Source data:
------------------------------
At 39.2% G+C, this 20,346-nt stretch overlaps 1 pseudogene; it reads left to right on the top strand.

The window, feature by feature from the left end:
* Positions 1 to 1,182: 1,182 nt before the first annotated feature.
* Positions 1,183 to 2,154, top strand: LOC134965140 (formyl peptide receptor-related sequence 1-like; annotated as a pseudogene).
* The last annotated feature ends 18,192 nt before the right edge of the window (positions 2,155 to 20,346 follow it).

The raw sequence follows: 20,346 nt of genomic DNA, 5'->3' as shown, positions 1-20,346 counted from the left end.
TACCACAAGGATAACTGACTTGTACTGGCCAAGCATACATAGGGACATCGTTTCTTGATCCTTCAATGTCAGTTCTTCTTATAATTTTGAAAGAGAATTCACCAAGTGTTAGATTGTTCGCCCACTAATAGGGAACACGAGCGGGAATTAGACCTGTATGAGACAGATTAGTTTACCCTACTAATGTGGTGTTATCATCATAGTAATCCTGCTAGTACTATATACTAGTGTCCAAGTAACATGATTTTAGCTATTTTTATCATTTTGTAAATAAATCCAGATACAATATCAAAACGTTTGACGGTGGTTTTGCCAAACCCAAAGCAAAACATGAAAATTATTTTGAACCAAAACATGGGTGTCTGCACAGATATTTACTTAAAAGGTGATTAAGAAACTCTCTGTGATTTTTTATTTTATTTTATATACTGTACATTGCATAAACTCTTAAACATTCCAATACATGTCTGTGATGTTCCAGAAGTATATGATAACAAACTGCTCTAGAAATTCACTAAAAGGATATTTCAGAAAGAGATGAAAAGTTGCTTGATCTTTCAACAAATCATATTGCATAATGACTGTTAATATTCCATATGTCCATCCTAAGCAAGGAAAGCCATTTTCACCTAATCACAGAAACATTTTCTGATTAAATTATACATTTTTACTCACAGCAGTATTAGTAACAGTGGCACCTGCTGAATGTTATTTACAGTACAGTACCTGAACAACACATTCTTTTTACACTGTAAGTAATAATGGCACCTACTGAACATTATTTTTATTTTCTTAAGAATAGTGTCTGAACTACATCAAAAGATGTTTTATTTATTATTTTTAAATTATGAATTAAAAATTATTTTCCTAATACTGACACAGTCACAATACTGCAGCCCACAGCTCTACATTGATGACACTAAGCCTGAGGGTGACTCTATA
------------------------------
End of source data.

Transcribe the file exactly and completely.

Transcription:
At 39.2% G+C, this 20,346-nt stretch overlaps 1 pseudogene; it reads left to right on the top strand.

The window, feature by feature from the left end:
* Positions 1 to 1,182: 1,182 nt before the first annotated feature.
* Positions 1,183 to 2,154, top strand: LOC134965140 (formyl peptide receptor-related sequence 1-like; annotated as a pseudogene).
* The last annotated feature ends 18,192 nt before the right edge of the window (positions 2,155 to 20,346 follow it).

The raw sequence follows: 20,346 nt of genomic DNA, 5'->3' as shown, positions 1-20,346 counted from the left end.
TACCACAAGGATAACTGACTTGTACTGGCCAAGCATACATAGGGACATCGTTTCTTGATCCTTCAATGTCAGTTCTTCTTATAATTTTGAAAGAGAATTCACCAAGTGTTAGATTGTTCGCCCACTAATAGGGAACACGAGCGGGAATTAGACCTGTATGAGACAGATTAGTTTACCCTACTAATGTGGTGTTATCATCATAGTAATCCTGCTAGTACTATATACTAGTGTCCAAGTAACATGATTTTAGCTATTTTTATCATTTTGTAAATAAATCCAGATACAATATCAAAACGTTTGACGGTGGTTTTGCCAAACCCAAAGCAAAACATGAAAATTATTTTGAACCAAAACATGGGTGTCTGCACAGATATTTACTTAAAAGGTGATTAAGAAACTCTCTGTGATTTTTTATTTTATTTTATATACTGTACATTGCATAAACTCTTAAACATTCCAATACATGTCTGTGATGTTCCAGAAGTATATGATAACAAACTGCTCTAGAAATTCACTAAAAGGATATTTCAGAAAGAGATGAAAAGTTGCTTGATCTTTCAACAAATCATATTGCATAATGACTGTTAATATTCCATATGTCCATCCTAAGCAAGGAAAGCCATTTTCACCTAATCACAGAAACATTTTCTGATTAAATTATACATTTTTACTCACAGCAGTATTAGTAACAGTGGCACCTGCTGAATGTTATTTACAGTACAGTACCTGAACAACACATTCTTTTTACACTGTAAGTAATAATGGCACCTACTGAACATTATTTTTATTTTCTTAAGAATAGTGTCTGAACTACATCAAAAGATGTTTTATTTATTATTTTTAAATTATGAATTAAAAATTATTTTCCTAATACTGACACAGTCACAATACTGCAGCCCACAGCTCTACATTGATGACACTAAGCCTGAGGGTGACTCTATA